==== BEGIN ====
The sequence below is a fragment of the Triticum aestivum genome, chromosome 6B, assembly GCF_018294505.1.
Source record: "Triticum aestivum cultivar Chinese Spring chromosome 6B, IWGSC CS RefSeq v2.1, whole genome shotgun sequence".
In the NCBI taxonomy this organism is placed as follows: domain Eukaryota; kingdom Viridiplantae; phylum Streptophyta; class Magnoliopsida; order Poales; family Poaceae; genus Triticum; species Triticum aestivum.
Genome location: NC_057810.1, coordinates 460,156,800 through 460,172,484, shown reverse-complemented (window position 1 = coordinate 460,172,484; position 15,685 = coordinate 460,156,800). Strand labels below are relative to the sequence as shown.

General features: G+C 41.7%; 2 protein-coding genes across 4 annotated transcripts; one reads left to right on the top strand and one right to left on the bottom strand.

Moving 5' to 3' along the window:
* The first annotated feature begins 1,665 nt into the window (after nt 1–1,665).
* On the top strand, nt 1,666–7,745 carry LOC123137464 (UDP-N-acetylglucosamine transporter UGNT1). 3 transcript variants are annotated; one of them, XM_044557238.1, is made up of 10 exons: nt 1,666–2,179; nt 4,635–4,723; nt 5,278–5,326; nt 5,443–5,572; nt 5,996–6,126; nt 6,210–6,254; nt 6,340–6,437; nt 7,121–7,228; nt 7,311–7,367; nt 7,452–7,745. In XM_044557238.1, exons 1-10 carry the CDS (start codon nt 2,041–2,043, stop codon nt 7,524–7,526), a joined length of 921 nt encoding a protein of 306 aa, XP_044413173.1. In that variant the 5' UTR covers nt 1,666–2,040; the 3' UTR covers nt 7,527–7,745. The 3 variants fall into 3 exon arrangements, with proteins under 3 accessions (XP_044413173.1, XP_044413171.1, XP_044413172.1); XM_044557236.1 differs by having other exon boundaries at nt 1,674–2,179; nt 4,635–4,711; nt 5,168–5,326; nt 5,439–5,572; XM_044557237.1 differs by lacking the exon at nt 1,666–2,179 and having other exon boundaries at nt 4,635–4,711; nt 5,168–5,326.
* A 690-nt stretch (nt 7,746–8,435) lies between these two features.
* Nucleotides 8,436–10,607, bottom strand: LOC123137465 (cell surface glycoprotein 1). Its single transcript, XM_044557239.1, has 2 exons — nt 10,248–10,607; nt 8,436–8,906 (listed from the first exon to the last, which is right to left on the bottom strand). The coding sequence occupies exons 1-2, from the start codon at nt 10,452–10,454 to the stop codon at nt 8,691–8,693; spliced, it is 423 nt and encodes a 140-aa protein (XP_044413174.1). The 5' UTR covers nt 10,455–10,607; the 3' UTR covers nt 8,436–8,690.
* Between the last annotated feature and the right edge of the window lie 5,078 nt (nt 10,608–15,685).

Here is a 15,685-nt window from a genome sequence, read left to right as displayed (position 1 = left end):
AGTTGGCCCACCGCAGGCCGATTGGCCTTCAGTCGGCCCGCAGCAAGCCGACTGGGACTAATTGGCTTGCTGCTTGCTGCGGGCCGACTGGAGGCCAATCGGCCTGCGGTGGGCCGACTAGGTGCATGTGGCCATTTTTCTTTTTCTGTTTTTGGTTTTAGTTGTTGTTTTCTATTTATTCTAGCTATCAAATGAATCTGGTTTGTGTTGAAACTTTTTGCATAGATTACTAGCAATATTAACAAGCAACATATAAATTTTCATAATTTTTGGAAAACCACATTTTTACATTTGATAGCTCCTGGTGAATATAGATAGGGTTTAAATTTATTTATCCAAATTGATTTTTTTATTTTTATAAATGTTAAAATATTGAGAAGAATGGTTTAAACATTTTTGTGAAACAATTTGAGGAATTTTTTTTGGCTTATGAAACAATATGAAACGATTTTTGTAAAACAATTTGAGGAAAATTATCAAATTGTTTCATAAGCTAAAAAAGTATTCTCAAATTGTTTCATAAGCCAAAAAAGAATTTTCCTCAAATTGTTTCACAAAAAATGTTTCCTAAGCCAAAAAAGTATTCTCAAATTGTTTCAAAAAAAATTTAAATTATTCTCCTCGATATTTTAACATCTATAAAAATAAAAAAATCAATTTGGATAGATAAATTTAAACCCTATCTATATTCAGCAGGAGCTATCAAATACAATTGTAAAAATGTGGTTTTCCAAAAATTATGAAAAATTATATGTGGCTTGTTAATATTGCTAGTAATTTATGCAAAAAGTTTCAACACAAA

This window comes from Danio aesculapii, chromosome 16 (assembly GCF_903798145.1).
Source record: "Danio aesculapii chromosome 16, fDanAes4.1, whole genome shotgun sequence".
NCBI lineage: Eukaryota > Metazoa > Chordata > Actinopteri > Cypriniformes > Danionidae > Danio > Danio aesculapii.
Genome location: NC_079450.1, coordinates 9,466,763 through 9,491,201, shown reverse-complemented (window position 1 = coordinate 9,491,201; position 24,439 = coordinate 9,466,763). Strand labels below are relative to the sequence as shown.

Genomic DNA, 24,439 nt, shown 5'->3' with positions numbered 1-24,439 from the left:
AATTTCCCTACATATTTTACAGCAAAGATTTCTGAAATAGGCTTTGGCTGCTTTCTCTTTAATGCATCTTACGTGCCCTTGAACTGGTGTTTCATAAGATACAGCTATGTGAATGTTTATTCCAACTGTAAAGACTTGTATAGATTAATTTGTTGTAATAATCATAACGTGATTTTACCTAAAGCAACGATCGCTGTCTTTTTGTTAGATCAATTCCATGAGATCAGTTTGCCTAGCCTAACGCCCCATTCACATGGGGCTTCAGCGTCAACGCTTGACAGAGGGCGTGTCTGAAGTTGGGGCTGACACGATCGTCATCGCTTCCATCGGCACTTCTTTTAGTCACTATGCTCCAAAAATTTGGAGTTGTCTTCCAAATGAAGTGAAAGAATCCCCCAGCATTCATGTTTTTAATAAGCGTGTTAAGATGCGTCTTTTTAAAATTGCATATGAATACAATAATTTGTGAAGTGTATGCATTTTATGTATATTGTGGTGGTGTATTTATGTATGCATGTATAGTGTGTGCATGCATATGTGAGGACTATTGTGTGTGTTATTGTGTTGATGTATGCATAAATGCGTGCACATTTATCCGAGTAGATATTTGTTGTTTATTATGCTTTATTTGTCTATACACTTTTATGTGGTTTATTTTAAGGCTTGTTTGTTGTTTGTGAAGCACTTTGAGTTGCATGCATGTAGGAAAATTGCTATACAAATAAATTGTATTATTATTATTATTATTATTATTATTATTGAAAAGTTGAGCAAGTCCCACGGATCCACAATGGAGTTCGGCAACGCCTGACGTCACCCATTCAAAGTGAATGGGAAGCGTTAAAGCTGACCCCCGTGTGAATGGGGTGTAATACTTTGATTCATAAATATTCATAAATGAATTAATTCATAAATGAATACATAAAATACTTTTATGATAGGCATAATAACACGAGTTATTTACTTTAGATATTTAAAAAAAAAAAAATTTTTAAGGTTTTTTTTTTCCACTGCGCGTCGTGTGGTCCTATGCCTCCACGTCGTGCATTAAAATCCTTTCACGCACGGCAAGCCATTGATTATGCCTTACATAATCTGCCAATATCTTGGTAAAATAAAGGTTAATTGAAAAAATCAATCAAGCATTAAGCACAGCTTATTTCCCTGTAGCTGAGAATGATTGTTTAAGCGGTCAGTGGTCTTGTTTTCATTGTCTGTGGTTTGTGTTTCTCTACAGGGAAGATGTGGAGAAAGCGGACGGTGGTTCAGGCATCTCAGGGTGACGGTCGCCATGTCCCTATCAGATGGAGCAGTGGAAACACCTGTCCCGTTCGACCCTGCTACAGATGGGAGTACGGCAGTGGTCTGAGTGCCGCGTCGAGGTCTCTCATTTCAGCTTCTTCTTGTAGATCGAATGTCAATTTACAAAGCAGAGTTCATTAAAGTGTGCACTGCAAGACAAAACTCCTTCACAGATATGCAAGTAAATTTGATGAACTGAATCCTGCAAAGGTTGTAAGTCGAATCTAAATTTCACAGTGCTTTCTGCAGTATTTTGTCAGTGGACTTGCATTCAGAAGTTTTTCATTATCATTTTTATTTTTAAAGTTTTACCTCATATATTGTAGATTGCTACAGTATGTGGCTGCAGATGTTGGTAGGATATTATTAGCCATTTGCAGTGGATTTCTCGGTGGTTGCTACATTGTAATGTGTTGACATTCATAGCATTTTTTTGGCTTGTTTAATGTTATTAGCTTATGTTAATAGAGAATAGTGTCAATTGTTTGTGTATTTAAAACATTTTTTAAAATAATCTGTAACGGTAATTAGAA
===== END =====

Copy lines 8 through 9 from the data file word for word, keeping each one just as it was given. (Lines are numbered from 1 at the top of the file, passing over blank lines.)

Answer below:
* On the top strand, nt 1,666–7,745 carry LOC123137464 (UDP-N-acetylglucosamine transporter UGNT1). 3 transcript variants are annotated; one of them, XM_044557238.1, is made up of 10 exons: nt 1,666–2,179; nt 4,635–4,723; nt 5,278–5,326; nt 5,443–5,572; nt 5,996–6,126; nt 6,210–6,254; nt 6,340–6,437; nt 7,121–7,228; nt 7,311–7,367; nt 7,452–7,745. In XM_044557238.1, exons 1-10 carry the CDS (start codon nt 2,041–2,043, stop codon nt 7,524–7,526), a joined length of 921 nt encoding a protein of 306 aa, XP_044413173.1. In that variant the 5' UTR covers nt 1,666–2,040; the 3' UTR covers nt 7,527–7,745. The 3 variants fall into 3 exon arrangements, with proteins under 3 accessions (XP_044413173.1, XP_044413171.1, XP_044413172.1); XM_044557236.1 differs by having other exon boundaries at nt 1,674–2,179; nt 4,635–4,711; nt 5,168–5,326; nt 5,439–5,572; XM_044557237.1 differs by lacking the exon at nt 1,666–2,179 and having other exon boundaries at nt 4,635–4,711; nt 5,168–5,326.
* A 690-nt stretch (nt 7,746–8,435) lies between these two features.